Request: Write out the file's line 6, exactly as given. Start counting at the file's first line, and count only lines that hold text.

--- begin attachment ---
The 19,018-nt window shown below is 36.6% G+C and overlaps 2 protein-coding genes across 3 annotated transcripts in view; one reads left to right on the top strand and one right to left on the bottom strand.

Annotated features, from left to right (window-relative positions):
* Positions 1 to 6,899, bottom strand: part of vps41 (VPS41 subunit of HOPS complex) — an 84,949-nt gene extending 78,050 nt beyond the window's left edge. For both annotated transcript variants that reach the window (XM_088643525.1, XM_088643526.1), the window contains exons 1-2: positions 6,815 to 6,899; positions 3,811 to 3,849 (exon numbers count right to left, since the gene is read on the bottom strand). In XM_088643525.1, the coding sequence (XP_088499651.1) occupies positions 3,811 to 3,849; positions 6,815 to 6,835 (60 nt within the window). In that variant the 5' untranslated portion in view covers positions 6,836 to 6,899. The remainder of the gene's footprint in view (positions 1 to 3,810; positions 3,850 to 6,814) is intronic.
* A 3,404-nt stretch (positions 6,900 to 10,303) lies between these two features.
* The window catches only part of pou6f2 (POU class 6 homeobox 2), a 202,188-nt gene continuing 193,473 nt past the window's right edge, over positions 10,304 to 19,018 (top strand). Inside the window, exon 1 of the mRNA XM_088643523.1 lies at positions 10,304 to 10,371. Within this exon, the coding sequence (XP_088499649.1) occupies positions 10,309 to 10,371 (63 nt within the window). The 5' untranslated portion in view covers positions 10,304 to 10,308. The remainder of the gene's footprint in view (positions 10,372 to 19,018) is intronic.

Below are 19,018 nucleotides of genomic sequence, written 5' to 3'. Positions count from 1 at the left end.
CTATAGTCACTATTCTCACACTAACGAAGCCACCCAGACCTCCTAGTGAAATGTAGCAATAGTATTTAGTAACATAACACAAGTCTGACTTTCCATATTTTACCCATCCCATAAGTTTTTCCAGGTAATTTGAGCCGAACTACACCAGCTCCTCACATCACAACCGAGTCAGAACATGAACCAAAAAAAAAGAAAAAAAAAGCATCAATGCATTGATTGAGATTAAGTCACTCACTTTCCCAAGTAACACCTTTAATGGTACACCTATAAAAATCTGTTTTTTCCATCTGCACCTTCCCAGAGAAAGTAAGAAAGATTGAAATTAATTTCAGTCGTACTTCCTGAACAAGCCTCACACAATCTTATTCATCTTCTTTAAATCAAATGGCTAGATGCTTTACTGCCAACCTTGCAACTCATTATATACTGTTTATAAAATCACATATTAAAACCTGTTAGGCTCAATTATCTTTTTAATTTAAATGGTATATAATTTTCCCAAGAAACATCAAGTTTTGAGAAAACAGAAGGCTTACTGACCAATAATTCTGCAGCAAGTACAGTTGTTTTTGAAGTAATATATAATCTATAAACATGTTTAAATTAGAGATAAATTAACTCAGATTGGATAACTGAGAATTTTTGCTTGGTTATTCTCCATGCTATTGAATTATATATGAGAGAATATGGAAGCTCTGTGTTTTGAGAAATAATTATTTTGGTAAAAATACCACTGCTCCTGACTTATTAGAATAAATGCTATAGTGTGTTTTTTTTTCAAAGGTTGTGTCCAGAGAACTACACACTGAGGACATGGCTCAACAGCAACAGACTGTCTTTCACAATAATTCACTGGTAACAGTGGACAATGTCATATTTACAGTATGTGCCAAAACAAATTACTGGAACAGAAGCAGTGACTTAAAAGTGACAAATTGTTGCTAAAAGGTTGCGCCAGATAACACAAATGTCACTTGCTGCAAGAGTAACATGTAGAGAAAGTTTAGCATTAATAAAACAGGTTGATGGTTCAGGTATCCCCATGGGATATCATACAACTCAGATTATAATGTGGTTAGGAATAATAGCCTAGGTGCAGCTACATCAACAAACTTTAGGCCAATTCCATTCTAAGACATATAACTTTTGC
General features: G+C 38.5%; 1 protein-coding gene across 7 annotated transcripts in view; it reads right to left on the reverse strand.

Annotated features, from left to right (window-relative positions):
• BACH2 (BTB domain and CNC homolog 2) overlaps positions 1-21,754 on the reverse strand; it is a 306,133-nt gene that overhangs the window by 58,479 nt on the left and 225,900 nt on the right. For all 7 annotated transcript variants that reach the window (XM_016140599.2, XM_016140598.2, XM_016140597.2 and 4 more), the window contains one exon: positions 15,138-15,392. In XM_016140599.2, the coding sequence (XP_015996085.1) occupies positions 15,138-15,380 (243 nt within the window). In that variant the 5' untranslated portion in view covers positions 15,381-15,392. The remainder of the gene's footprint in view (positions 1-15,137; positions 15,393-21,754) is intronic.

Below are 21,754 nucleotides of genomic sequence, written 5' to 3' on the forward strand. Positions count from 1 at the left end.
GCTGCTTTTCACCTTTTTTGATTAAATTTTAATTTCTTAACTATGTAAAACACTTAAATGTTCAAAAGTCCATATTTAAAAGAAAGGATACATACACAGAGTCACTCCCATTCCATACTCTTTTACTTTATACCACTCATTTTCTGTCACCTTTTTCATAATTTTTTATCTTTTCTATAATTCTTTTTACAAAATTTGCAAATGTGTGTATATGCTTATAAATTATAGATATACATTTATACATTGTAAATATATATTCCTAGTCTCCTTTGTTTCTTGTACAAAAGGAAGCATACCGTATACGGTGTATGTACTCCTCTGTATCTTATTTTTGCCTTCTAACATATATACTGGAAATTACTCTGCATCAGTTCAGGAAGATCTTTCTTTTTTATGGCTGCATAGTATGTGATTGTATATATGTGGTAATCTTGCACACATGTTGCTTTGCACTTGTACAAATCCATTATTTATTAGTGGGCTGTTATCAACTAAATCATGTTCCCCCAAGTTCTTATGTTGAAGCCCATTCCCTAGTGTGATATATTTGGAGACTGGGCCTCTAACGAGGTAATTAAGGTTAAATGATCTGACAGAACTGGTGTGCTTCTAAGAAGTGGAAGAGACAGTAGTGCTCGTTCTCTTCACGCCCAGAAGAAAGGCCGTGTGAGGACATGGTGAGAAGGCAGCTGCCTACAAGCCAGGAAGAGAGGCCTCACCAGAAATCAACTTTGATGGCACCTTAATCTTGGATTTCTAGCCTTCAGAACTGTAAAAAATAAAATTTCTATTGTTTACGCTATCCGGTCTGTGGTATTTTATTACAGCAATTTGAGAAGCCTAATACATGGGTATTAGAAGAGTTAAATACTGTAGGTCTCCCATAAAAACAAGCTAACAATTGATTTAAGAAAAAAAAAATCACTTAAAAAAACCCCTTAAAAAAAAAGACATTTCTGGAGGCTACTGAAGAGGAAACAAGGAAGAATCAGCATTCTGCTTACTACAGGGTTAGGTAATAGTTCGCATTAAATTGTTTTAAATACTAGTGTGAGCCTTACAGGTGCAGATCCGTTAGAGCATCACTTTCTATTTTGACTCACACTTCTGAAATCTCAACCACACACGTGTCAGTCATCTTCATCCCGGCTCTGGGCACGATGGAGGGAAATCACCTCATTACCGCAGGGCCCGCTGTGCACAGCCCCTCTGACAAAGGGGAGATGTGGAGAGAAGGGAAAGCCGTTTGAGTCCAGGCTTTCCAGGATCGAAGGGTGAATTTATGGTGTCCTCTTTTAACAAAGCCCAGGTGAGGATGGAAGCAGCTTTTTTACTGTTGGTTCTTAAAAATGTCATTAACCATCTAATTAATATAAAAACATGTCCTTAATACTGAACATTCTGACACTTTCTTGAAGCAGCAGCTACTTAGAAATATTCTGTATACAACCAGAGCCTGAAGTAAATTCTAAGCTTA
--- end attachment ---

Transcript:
Below are 19,018 nucleotides of genomic sequence, written 5' to 3'. Positions count from 1 at the left end.